Lowering GVHD in Hematologic Malignancies

A new combination was shown to mitigate graft-versus-host disease (GVHD) for patients undergoing a hematopoietic stem cell transplant (HSCT).
BY Wayne Kuznar
PUBLISHED February 27, 2017
The combination of Zolinza (vorinostat) with tacrolimus and methotrexate can be effective in mitigating graft-versus-host disease (GVHD) in patients undergoing a matched unrelated donor myeloablative conditioning hematopoietic stem cell transplant (HSCT).

In a phase 2 single-arm study, the cumulative incidence of grade 2-4 acute GVHD at day 100 with the Zolinza combination was 22 percent, which met the primary endpoint of the study (target incidence of less than 28 percent). The historical incidence of acute GVHD despite standard immunosuppressive prophylaxis in patients receiving HSCT is 50 percent, said Israel Henig, M.D., who presented the data at the 2017 BMT Tandem Meetings. In the study, the relapse rate at one year post-transplant was also low, at 19 percent.

“The reduction in acute GVHD is much more than we expected,” said Henig, a research fellow at the University of Michigan Comprehensive Cancer Center, Ann Arbor. “We’re excited. We’re looking at data for relapse because vorinostat is used in many clinical trials now as an anti-cancer drug. The relapse rate in our short-term follow-up was encouraging. The acute leukemia population is not an easy population. Most of our patients had acute myelogenous leukemia (AML) or myelodysplastic syndrome (MDS), and these are patients for which you would expect higher rates of relapse. We need longer follow-up to know.”

Acute GVHD remains a significant barrier to a more widespread application of allogeneic HSCT for patients with hematologic malignancies. Zolinza is a histone deacetylase inhibitor (HDAC). Inhibiting HDAC has been shown to regulate GVHD in experimental models of HSCT. In these models, Zolinza suppressed pro-inflammatory cytokines, regulated antigen-presenting cells through induction of indoleamine 2,3-dioxygenase, and enhanced T-regulatory functions while preserving graft-versus-leukemia responses.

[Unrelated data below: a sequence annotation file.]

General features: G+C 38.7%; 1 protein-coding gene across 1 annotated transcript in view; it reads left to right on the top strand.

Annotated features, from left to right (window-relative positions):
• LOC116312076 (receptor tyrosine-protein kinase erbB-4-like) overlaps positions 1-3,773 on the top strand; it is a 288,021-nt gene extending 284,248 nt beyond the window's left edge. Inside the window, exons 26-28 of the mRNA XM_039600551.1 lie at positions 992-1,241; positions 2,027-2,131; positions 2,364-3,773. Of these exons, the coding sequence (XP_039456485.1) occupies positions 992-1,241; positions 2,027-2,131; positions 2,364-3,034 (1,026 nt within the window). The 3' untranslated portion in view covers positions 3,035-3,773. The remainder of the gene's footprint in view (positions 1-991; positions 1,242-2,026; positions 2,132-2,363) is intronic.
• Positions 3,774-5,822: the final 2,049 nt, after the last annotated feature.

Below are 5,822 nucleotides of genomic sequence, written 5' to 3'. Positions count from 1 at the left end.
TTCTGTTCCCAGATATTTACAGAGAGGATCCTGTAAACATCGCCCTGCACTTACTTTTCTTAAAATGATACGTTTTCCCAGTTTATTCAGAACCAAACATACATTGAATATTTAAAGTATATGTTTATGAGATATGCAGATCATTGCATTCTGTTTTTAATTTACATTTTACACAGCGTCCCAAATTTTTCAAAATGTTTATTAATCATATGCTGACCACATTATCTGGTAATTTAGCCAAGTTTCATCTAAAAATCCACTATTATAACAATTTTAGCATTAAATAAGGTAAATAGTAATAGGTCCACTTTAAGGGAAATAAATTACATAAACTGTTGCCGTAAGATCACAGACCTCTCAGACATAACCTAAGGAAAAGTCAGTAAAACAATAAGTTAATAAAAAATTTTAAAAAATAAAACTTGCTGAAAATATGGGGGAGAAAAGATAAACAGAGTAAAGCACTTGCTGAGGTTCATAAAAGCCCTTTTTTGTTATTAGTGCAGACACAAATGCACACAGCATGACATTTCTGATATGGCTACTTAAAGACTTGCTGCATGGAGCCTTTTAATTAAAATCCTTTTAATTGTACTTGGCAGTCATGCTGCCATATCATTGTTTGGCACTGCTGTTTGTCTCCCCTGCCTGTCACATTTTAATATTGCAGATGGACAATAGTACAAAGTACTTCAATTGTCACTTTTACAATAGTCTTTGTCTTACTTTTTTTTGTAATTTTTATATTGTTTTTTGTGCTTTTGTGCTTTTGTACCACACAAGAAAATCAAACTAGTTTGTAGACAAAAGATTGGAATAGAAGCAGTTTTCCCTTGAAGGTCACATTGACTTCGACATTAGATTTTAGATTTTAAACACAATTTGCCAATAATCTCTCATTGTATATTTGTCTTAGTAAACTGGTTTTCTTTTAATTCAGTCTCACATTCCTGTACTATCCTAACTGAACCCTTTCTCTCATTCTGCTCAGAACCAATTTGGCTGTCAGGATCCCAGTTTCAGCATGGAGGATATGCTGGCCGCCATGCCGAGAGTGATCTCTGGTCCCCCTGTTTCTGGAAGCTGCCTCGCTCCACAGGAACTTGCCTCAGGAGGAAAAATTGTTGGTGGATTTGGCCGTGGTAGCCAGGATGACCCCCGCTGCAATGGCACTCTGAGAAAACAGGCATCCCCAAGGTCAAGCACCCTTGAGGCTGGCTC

An earlier, first-in-human study by Henig’s group demonstrated that Zolinza was safe to administer and resulted in a low incidence of acute GVHD following related donor-reduced intensity conditioning HSCT.

In the phase 2 trial, 37 patients 18 years or older with a hematologic malignancy for which myeloablative HSCT was appropriate were paired with 8/8 HLA-A, -B, -C unrelated donors. GVHD prophylaxis consisted of intravenous (IV) tacrolimus at 0.03 mg/kg/day starting three days before transplant through 180 days after along with IV methotrexate at 5 mg/m2 once daily on days one, three, six and 11 posttransplant. Zolinza at 100 mg orally twice daily was initiated 10 days before transplant and continued through day 100 posttransplant.

Mean age of the patients was 56 years; 27 had AML, 8 had MDS, one had chronic myelogenous leukemia, and one had acute undifferentiated leukemia. Twenty one of the 37 patients (56.8 percent) had low disease status at baseline.

All patients engrafted. Zolinza was safe and tolerable with no excessive toxicity or death attributable to Zolinza. At median follow-up of one year, 10 patients died: four from relapse and three from acute GVHD-related infection.

The cumulative incidence of grade 2-4 acute GVHD was 22 percent at day 100 and 22 percent at day 180. The cumulative incidence of grade 3-4 acute GVHD was 8 percent and 11 percent at day 100 and day 180, respectively.

The cumulative incidence of chronic GVHD at one year was 29 percent. The cumulative incidence of relapse and nonrelapse mortality at one year posttransplant was 19 percent and 18 percent, respectively. Estimated overall survival at one year was 76 percent.

Blood samples from study subjects were obtained at day 30 to perform correlative pharmacodynamics studies and biomarker analyses. Acetylated histone (H3) levels were significantly higher at day 30 in peripheral blood mononuclear cells from Zolinza-treated patients compared with similarly treated patients who did not receive Zolinza. Day 30 plasma levels of inflammatory cytokines interleukin (IL)-6 and IL-10 were significantly lower in Zolinza patients compared with historical samples, as were two biomarkers used to predict acute GVHD: Reg3-alpha and ST2. “This is biological confirmation that the drug is working,” said Israel.

HDAC inhibition as a strategy for GVHD prevention should be further investigated in a multicenter phase 3 randomized study.
 
 
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